"I am tired."
Translation:Dw i wedi blino.
So, to be clear, you have to use dw I BEFORE an adjective but AFTER a noun or proper noun? Does that sound right?
Not really. We use the emphatic pattern - starting the sentence with something other than the verb - when we want to emphasise that something. In Welsh, the emphatic pattern is also the usual one to use when we are identifying someone's name, job or relationship:
- Dewi dw i. - I am Dewi. (dw is the verb 'am')
- Athro dw i. - I am a teacher.
- Tad Sioned dw i. - I am Sioned's father.
Those are all using the emphatic pattern. In a normal unemphatic sentence we usually start with the verb:
- Dw i'n rhedeg. - I am running. (Again, dw is the verb 'am', and rhedeg is the verb-noun 'running')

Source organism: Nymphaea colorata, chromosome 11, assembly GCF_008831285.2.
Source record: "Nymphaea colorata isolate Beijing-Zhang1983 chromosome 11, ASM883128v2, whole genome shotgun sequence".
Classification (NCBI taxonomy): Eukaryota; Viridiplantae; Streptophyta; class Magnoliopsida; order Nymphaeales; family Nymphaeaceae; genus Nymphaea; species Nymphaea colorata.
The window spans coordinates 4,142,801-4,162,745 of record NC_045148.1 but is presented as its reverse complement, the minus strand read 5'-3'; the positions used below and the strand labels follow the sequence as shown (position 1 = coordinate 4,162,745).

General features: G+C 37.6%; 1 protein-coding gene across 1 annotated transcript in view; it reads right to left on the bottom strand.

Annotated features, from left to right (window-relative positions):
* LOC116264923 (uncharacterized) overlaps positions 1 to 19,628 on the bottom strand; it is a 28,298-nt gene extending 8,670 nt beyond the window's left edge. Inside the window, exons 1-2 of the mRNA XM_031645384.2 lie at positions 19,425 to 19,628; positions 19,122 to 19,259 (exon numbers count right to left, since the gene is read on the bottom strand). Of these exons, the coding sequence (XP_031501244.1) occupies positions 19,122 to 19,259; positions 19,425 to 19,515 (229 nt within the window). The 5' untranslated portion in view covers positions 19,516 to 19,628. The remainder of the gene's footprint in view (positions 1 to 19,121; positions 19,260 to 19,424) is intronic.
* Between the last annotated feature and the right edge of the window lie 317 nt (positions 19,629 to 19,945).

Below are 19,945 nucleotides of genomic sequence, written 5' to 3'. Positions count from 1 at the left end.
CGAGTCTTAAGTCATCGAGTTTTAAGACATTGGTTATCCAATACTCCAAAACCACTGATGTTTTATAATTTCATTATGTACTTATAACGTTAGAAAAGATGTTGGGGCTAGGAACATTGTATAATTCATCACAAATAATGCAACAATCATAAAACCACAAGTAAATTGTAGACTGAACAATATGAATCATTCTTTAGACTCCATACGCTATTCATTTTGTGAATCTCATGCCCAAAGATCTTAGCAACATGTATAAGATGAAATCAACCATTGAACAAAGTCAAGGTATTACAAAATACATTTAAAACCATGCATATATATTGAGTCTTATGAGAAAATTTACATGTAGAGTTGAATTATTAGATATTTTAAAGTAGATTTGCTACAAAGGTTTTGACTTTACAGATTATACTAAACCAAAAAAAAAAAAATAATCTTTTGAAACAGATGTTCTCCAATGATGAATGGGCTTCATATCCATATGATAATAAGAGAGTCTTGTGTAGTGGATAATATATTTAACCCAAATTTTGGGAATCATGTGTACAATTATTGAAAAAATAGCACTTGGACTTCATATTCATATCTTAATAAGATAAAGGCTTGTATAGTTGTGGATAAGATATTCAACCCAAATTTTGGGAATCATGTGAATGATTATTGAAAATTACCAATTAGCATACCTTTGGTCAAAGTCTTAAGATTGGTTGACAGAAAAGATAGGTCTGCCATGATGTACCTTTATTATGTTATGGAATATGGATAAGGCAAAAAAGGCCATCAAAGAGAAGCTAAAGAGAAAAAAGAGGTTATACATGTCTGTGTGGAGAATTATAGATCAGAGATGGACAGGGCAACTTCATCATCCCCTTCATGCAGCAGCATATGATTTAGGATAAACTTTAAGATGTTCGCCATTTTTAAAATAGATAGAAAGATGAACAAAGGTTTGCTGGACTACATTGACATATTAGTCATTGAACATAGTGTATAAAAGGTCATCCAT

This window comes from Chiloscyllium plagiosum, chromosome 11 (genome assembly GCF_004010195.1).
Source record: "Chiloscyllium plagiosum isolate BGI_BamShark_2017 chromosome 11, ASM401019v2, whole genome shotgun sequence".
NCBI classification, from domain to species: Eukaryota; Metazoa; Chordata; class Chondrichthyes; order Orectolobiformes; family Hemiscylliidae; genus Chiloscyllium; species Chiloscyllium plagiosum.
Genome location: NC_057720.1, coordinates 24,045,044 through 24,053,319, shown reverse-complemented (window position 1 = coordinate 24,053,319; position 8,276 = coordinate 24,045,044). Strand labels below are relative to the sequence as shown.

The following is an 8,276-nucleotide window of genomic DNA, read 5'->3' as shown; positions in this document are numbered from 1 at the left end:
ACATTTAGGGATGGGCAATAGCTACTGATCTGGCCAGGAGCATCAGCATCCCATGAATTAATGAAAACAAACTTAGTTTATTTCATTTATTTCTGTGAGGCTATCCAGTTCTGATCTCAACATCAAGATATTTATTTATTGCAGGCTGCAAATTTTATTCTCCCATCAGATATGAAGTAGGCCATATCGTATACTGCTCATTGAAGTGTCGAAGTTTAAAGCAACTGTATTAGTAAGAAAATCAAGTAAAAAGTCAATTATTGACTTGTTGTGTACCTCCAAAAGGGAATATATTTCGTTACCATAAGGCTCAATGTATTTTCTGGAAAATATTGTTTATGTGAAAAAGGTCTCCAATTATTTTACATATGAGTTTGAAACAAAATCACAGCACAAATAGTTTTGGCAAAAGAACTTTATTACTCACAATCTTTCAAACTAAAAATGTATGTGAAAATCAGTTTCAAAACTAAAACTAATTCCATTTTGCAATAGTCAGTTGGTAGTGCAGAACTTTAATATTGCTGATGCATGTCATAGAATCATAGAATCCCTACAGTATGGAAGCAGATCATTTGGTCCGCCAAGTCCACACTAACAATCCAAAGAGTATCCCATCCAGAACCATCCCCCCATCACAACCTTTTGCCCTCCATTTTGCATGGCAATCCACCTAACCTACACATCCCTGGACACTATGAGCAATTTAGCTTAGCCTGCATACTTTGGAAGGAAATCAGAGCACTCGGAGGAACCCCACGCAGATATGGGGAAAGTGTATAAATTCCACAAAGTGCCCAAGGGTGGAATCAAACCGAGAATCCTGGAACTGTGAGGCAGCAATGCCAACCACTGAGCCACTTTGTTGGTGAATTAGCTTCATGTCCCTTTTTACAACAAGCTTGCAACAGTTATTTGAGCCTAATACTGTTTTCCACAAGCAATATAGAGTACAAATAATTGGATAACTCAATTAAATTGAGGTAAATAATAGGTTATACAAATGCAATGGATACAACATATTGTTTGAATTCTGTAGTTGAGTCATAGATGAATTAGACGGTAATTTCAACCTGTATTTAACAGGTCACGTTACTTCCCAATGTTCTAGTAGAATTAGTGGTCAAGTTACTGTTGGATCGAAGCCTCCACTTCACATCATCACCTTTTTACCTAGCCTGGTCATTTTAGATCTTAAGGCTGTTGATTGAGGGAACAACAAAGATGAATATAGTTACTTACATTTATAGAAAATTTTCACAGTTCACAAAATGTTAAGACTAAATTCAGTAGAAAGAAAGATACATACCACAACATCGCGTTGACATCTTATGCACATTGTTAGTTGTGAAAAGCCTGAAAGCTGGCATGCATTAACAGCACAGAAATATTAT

- Dw i'n araf. - I am slow.
But I can turn those around if I want to enphasise the action or the adjective, etc, for some particular reason:
- Rhedeg dw i, dim cerdded. - I am running, not walking.
- Araf iawn dw i heddiw. - I'm very slow today.
- Heddiw, dw i'n araf. - Today, I am slow. (emphasing heddiw)
That 'n/yn is a marker for an unfinished action. wedi is used instead of 'n/yn to indicate a completed action. An action cannot be both at once:
- Dw i'n bwyta. - I am eating (incomplete action)
- Dw i wedi bwtya - I have eaten. (completed action)
blino means tiring, to tire:
- Dw i'n blino. - I am tiring/getting tired.
- Dw i wedi blino. - I am tired (as in my process of getting tired has completed and I am now actually tired.)
(Note that both yn and wedi have other uses and meanings in other patterns.)
Not on this course. ’di is just a spoken abbreviation for wedi used in casual speech. However ’di is sometimes also used in speech as a contraction of ydy. We avoid the potential confusion by avoiding using ’di.